Patients will be assigned to 1 of 3 treatment groups to determine the maximal tolerated dose. The primary outcome measure is the number of patients with adverse events and/or dose-limiting toxicities. Response rate, progression-free survival, and overall survival are among the secondary endpoints. Biomarkers and immunologic markers will be collected and analyzed as well.

CRISPR-edited Cells versus CAR T Cells
CRISPR-edited cells should not be confused with those that have been genetically engineered ex vivo to produce chimeric antigen receptors (CARs) on the cell surface. CARs are proteins that allow the T cells to recognize a specific antigen and to kill cancer cells that harbor the antigen on their surfaces.

CAR-modified T cells (CAR-T cells) recognize their target antigen through the scFv binding domain, resulting in T cell activation in a major histocompatibility complex-independent manner. The most widely studied application of CAR-T cell therapy targets the CD19 antigen found in B cells and has shown remarkable efficacy in B cell malignancies, particularly in anti-CD19 CAR-T cells for B cell acute lymphoblastic leukemia with up to a 90% complete remission rate.3 Similar success has not been obtained in patients with solid tumors.

Praise and Precautions
The implications of directly editing intracellular DNA to make permanent changes that affect the proteins that are produced are not fully known. Although CRISPR has been praised for its precision, DNA is complex, and it is possible for CRISPR to miss its target. In addition, CRISPR may inadvertently cut into stretches of DNA that look similar; such inaccurate editing may produce unintended results. Another concern is how modifying one gene will affect the function of other genes and molecules. Scientists will need to evaluate the effects of genetic edits in the laboratory to ensure they do not introduce genomic changes that have adverse health consequences.

Consider also that the process of extracting, genetically modifying, and multiplying cells ex vivo is a complicated and expensive process that may not be scalable. With regard to NSCLC, to justify their use, CRISPR-edited PD-1 knockout cells will need to demonstrate superior efficacy to already available anti-PD-1 antibodies.

Finally, all immunotherapies carry risk. Immune responses may be raised against normal tissues in addition to being raised against tumor cells, resulting in adverse events that may differ from adverse events commonly seen with other therapies. Adverse events reported in patients treated with immunotherapies commonly involve certain organ systems, including the skin, endocrine system, liver, gastrointestinal tract, nervous system, eyes, respiratory system, and hematopoietic cells.4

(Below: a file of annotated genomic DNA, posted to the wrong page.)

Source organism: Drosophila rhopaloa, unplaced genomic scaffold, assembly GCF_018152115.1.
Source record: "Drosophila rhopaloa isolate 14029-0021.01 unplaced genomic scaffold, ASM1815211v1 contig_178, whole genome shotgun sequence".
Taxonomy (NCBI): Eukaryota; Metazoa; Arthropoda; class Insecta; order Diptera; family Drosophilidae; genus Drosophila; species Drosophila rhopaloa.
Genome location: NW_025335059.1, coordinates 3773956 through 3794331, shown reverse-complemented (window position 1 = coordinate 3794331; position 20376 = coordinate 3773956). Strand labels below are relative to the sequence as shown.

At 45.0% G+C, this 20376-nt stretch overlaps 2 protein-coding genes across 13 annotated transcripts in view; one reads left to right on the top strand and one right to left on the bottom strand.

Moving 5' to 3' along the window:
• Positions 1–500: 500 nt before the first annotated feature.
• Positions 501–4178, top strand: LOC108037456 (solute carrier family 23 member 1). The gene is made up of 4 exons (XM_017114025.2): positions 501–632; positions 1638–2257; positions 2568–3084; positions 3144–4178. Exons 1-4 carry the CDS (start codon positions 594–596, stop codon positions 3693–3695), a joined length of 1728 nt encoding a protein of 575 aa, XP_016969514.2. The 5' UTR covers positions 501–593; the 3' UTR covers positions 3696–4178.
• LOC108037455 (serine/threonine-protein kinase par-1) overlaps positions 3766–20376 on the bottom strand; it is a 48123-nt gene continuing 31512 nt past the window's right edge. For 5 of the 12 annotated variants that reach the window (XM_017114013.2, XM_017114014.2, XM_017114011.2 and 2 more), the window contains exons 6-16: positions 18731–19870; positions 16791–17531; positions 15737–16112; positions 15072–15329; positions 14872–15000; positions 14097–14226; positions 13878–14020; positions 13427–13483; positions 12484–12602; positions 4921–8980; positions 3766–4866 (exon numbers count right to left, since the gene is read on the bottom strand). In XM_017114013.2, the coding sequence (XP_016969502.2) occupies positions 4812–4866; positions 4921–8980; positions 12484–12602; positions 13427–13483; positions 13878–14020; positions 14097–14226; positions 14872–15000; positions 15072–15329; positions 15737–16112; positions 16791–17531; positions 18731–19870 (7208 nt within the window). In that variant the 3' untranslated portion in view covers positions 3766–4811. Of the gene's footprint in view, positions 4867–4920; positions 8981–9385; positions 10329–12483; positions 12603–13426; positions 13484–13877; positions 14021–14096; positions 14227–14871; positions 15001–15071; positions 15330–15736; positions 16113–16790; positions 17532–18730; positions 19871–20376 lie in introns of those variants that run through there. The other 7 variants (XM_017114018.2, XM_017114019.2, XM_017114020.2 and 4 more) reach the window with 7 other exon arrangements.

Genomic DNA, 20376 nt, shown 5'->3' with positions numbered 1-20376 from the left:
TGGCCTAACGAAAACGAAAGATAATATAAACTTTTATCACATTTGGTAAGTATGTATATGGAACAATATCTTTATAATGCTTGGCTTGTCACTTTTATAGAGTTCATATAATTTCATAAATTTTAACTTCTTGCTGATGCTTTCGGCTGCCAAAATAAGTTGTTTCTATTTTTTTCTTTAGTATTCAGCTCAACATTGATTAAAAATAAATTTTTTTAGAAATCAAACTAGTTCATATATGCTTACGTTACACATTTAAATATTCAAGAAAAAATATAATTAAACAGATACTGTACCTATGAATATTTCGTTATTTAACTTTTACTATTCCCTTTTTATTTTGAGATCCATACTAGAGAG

Exactly if and how the CRISPR-Cas9 gene-editing technique fits into the treatment of patients with advanced lung cancer remains to be determined.5 Although hopeful, researchers are proceeding with caution in the effort to move CRISPR-Cas9 from bench to bedside.

References
1. Zielinski C, Knapp S, Mascaux C, Hirsch F. Rationale for targeting the immune system through checkpoint molecule blockade in the treatment of non-small-lung cancer. Annals Oncol. 2013;24(5):1170-1179.

2. ClinicalTrials.gov [database]. PD-1 knockout engineered T cells for metastatic non-small cell lung cancer. https://clinicaltrials.gov/ct2/show/NCT02793856. Accessed May 1, 2017.

3. Wang Z, Wu Z, Liu Y, Han W. New development in CAR-T cell therapy. J Hematol Oncol. 2017;10:53.

4. Amos SM, Duong CPM, Westwood JA, et al. Autoimmunity associated with immunotherapy of cancer. Blood. 2011;118:499-509.

5. Peel N. CRISPR gene editing: new chapter in cancer research or blot in the ethical copybook? Cancer Research UK Science Blog. Accessed February 1, 2016. http://scienceblog.cancerresearchuk.org/2016/02/01/crispr-gene-editing-new-chapter-in-cancer-research-or-blot-in-the-ethical-copybook/. Accessed May 1, 2017.